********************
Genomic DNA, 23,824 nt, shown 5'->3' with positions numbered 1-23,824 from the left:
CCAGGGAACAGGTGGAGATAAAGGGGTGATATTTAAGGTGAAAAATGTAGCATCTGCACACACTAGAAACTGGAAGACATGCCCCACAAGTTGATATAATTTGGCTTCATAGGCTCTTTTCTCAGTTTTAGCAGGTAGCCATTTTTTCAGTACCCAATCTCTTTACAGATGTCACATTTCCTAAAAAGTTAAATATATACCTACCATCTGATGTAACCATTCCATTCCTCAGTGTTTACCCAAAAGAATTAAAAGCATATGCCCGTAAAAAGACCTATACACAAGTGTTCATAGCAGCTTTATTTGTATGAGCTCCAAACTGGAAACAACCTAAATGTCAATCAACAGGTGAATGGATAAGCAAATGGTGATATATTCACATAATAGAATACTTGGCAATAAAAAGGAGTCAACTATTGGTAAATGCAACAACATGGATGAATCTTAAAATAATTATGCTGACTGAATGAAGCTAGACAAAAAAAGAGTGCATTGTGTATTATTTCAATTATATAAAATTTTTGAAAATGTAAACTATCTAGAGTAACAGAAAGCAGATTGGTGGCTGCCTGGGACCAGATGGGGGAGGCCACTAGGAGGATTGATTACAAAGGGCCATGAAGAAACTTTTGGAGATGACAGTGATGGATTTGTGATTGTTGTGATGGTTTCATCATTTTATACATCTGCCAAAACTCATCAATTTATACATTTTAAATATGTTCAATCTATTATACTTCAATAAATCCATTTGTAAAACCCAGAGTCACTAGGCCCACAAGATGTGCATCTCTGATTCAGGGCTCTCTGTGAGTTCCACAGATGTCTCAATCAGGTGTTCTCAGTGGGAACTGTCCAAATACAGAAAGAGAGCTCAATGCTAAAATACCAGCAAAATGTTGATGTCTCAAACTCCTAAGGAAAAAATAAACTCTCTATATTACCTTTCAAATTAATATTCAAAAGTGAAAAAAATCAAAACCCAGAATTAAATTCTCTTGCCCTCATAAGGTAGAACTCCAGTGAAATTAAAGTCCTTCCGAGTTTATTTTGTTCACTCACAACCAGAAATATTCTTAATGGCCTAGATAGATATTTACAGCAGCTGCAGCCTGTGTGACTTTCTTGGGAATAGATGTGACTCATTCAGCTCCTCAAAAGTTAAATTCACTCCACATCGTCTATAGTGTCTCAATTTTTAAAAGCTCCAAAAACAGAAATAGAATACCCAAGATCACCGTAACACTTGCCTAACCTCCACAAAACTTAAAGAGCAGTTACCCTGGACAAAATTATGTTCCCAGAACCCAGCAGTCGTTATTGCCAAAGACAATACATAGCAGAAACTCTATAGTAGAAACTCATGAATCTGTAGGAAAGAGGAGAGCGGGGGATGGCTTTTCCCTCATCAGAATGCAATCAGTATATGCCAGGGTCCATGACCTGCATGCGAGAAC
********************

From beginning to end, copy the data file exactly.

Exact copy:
Genomic DNA, 23,824 nt, shown 5'->3' with positions numbered 1-23,824 from the left:
CCAGGGAACAGGTGGAGATAAAGGGGTGATATTTAAGGTGAAAAATGTAGCATCTGCACACACTAGAAACTGGAAGACATGCCCCACAAGTTGATATAATTTGGCTTCATAGGCTCTTTTCTCAGTTTTAGCAGGTAGCCATTTTTTCAGTACCCAATCTCTTTACAGATGTCACATTTCCTAAAAAGTTAAATATATACCTACCATCTGATGTAACCATTCCATTCCTCAGTGTTTACCCAAAAGAATTAAAAGCATATGCCCGTAAAAAGACCTATACACAAGTGTTCATAGCAGCTTTATTTGTATGAGCTCCAAACTGGAAACAACCTAAATGTCAATCAACAGGTGAATGGATAAGCAAATGGTGATATATTCACATAATAGAATACTTGGCAATAAAAAGGAGTCAACTATTGGTAAATGCAACAACATGGATGAATCTTAAAATAATTATGCTGACTGAATGAAGCTAGACAAAAAAAGAGTGCATTGTGTATTATTTCAATTATATAAAATTTTTGAAAATGTAAACTATCTAGAGTAACAGAAAGCAGATTGGTGGCTGCCTGGGACCAGATGGGGGAGGCCACTAGGAGGATTGATTACAAAGGGCCATGAAGAAACTTTTGGAGATGACAGTGATGGATTTGTGATTGTTGTGATGGTTTCATCATTTTATACATCTGCCAAAACTCATCAATTTATACATTTTAAATATGTTCAATCTATTATACTTCAATAAATCCATTTGTAAAACCCAGAGTCACTAGGCCCACAAGATGTGCATCTCTGATTCAGGGCTCTCTGTGAGTTCCACAGATGTCTCAATCAGGTGTTCTCAGTGGGAACTGTCCAAATACAGAAAGAGAGCTCAATGCTAAAATACCAGCAAAATGTTGATGTCTCAAACTCCTAAGGAAAAAATAAACTCTCTATATTACCTTTCAAATTAATATTCAAAAGTGAAAAAAATCAAAACCCAGAATTAAATTCTCTTGCCCTCATAAGGTAGAACTCCAGTGAAATTAAAGTCCTTCCGAGTTTATTTTGTTCACTCACAACCAGAAATATTCTTAATGGCCTAGATAGATATTTACAGCAGCTGCAGCCTGTGTGACTTTCTTGGGAATAGATGTGACTCATTCAGCTCCTCAAAAGTTAAATTCACTCCACATCGTCTATAGTGTCTCAATTTTTAAAAGCTCCAAAAACAGAAATAGAATACCCAAGATCACCGTAACACTTGCCTAACCTCCACAAAACTTAAAGAGCAGTTACCCTGGACAAAATTATGTTCCCAGAACCCAGCAGTCGTTATTGCCAAAGACAATACATAGCAGAAACTCTATAGTAGAAACTCATGAATCTGTAGGAAAGAGGAGAGCGGGGGATGGCTTTTCCCTCATCAGAATGCAATCAGTATATGCCAGGGTCCATGACCTGCATGCGAGAAC